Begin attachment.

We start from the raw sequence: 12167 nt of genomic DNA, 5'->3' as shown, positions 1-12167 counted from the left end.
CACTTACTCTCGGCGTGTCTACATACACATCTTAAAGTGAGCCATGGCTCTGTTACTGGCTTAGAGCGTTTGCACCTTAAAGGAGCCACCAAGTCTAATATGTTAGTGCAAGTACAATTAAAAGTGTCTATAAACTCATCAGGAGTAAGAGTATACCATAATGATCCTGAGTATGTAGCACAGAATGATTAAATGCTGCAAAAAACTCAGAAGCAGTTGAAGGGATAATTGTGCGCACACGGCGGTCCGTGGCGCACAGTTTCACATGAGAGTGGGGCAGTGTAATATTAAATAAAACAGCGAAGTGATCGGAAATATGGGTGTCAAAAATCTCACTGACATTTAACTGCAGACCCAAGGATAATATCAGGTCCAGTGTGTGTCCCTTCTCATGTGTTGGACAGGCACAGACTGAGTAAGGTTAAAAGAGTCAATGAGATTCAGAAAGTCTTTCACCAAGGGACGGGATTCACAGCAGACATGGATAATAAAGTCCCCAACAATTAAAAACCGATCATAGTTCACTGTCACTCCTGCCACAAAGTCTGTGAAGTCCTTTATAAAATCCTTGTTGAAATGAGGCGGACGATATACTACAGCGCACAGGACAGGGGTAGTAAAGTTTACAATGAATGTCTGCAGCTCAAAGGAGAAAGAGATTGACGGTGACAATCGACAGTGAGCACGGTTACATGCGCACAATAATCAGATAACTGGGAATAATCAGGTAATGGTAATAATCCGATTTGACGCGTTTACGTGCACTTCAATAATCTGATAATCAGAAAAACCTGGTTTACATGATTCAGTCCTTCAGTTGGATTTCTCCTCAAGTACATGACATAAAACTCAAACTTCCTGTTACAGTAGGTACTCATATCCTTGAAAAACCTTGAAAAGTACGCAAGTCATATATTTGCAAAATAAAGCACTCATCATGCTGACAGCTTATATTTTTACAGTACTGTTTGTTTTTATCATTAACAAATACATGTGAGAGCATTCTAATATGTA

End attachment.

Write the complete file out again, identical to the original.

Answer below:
We start from the raw sequence: 12167 nt of genomic DNA, 5'->3' as shown, positions 1-12167 counted from the left end.
CACTTACTCTCGGCGTGTCTACATACACATCTTAAAGTGAGCCATGGCTCTGTTACTGGCTTAGAGCGTTTGCACCTTAAAGGAGCCACCAAGTCTAATATGTTAGTGCAAGTACAATTAAAAGTGTCTATAAACTCATCAGGAGTAAGAGTATACCATAATGATCCTGAGTATGTAGCACAGAATGATTAAATGCTGCAAAAAACTCAGAAGCAGTTGAAGGGATAATTGTGCGCACACGGCGGTCCGTGGCGCACAGTTTCACATGAGAGTGGGGCAGTGTAATATTAAATAAAACAGCGAAGTGATCGGAAATATGGGTGTCAAAAATCTCACTGACATTTAACTGCAGACCCAAGGATAATATCAGGTCCAGTGTGTGTCCCTTCTCATGTGTTGGACAGGCACAGACTGAGTAAGGTTAAAAGAGTCAATGAGATTCAGAAAGTCTTTCACCAAGGGACGGGATTCACAGCAGACATGGATAATAAAGTCCCCAACAATTAAAAACCGATCATAGTTCACTGTCACTCCTGCCACAAAGTCTGTGAAGTCCTTTATAAAATCCTTGTTGAAATGAGGCGGACGATATACTACAGCGCACAGGACAGGGGTAGTAAAGTTTACAATGAATGTCTGCAGCTCAAAGGAGAAAGAGATTGACGGTGACAATCGACAGTGAGCACGGTTACATGCGCACAATAATCAGATAACTGGGAATAATCAGGTAATGGTAATAATCCGATTTGACGCGTTTACGTGCACTTCAATAATCTGATAATCAGAAAAACCTGGTTTACATGATTCAGTCCTTCAGTTGGATTTCTCCTCAAGTACATGACATAAAACTCAAACTTCCTGTTACAGTAGGTACTCATATCCTTGAAAAACCTTGAAAAGTACGCAAGTCATATATTTGCAAAATAAAGCACTCATCATGCTGACAGCTTATATTTTTACAGTACTGTTTGTTTTTATCATTAACAAATACATGTGAGAGCATTCTAATATGTA